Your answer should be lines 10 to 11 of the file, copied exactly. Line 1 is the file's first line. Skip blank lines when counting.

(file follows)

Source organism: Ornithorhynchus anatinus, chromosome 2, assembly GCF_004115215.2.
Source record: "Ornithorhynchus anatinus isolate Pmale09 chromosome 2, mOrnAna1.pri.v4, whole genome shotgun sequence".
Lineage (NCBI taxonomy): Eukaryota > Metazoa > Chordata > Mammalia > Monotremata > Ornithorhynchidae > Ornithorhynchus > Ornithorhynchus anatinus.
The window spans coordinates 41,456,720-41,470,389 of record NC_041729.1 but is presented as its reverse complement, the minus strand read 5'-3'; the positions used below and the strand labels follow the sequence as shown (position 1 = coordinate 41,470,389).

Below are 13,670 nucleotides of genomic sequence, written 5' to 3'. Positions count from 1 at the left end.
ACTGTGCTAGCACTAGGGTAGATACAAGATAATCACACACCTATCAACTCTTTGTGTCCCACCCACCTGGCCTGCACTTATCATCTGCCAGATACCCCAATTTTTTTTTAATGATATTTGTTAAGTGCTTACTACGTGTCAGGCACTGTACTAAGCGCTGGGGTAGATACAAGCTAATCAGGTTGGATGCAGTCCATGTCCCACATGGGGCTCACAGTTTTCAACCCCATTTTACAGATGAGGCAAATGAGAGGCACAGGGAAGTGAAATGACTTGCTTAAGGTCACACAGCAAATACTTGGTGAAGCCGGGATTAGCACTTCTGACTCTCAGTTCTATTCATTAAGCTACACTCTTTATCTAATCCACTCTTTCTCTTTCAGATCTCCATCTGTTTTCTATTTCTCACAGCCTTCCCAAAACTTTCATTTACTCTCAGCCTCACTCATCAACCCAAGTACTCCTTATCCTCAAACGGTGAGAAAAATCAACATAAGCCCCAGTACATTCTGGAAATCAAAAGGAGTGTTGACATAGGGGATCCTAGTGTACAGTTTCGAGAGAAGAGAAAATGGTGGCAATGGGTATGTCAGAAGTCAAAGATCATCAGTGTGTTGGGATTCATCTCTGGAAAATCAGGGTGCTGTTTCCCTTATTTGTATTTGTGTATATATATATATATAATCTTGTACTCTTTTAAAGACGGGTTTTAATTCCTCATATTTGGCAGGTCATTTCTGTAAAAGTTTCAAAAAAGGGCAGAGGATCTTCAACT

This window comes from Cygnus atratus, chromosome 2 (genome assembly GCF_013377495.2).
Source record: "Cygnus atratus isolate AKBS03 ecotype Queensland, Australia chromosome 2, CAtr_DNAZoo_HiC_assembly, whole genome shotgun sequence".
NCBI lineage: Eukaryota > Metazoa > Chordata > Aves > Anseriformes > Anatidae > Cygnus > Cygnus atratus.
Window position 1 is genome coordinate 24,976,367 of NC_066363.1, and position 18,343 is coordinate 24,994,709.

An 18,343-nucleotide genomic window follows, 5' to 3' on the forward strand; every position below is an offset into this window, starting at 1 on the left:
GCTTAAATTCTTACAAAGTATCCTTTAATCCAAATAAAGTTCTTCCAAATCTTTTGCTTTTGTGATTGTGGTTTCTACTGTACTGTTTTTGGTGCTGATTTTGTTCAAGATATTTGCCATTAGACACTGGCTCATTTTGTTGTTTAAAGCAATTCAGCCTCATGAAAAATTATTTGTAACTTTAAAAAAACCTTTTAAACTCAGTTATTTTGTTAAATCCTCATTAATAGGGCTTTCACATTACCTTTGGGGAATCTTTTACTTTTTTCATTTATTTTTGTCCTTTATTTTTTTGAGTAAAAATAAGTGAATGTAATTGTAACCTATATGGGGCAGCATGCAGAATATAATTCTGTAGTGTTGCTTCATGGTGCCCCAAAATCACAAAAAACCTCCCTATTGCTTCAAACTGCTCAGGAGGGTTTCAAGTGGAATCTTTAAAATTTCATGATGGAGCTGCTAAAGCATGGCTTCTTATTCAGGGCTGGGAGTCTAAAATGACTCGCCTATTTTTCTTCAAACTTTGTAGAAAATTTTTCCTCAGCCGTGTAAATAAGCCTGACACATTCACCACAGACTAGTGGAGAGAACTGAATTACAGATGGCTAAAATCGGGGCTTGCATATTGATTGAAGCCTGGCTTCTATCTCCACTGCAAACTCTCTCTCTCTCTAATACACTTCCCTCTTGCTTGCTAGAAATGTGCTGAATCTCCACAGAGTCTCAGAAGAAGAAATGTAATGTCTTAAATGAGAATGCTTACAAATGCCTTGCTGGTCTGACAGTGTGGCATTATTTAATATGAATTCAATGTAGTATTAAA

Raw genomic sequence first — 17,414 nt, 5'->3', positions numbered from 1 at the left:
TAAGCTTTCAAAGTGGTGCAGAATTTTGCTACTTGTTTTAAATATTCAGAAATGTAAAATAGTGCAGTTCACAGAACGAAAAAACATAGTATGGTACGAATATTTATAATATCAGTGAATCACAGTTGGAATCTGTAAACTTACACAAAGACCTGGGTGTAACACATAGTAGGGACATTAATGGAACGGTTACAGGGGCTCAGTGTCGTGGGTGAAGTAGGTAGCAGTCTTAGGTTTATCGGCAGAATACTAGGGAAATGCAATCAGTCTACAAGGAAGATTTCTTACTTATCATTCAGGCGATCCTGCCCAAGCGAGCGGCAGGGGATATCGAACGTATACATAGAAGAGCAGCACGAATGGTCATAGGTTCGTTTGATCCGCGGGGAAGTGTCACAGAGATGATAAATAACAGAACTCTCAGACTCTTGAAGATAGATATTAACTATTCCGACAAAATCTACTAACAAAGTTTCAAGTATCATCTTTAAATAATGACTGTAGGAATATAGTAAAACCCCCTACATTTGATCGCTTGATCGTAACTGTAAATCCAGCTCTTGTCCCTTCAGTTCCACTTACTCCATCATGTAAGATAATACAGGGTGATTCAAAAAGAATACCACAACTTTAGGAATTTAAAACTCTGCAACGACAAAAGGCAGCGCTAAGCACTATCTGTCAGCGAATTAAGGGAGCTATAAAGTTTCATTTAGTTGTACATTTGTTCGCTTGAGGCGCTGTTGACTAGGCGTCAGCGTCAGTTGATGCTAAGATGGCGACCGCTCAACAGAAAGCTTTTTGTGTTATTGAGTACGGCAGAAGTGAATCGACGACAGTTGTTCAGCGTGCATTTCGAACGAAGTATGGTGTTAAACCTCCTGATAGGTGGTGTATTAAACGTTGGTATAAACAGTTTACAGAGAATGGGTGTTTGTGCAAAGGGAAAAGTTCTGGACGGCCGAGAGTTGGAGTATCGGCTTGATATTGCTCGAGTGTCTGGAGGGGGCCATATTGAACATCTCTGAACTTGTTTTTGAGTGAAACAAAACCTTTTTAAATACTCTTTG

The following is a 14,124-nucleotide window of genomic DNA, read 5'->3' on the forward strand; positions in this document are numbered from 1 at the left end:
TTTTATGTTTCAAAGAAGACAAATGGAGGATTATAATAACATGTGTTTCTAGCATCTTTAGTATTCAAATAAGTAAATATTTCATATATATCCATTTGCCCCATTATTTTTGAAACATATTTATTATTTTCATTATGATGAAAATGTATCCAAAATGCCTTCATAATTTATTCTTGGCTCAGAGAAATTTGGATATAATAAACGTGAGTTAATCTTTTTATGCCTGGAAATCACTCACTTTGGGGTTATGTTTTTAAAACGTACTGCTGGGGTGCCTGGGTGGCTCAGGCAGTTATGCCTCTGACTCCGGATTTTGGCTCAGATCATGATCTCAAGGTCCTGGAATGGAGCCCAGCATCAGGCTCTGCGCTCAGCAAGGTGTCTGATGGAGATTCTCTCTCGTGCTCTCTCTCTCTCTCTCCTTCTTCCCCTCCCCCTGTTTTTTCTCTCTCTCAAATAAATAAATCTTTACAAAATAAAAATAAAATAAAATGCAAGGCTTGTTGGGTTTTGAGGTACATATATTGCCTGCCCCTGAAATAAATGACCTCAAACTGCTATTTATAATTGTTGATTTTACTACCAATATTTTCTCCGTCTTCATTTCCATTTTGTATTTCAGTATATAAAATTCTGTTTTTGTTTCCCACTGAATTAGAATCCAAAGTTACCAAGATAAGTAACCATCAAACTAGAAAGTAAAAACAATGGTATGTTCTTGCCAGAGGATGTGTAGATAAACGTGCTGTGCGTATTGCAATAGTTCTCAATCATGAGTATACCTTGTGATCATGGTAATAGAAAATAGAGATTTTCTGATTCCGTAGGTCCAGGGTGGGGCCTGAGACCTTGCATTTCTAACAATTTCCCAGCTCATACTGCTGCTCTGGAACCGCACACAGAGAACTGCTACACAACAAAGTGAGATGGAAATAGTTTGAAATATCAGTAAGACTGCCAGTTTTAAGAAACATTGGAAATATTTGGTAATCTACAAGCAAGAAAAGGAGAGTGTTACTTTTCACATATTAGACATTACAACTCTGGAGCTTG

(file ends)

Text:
Window position 1 is genome coordinate 24,976,367 of NC_066363.1, and position 18,343 is coordinate 24,994,709.

An 18,343-nucleotide genomic window follows, 5' to 3' on the forward strand; every position below is an offset into this window, starting at 1 on the left: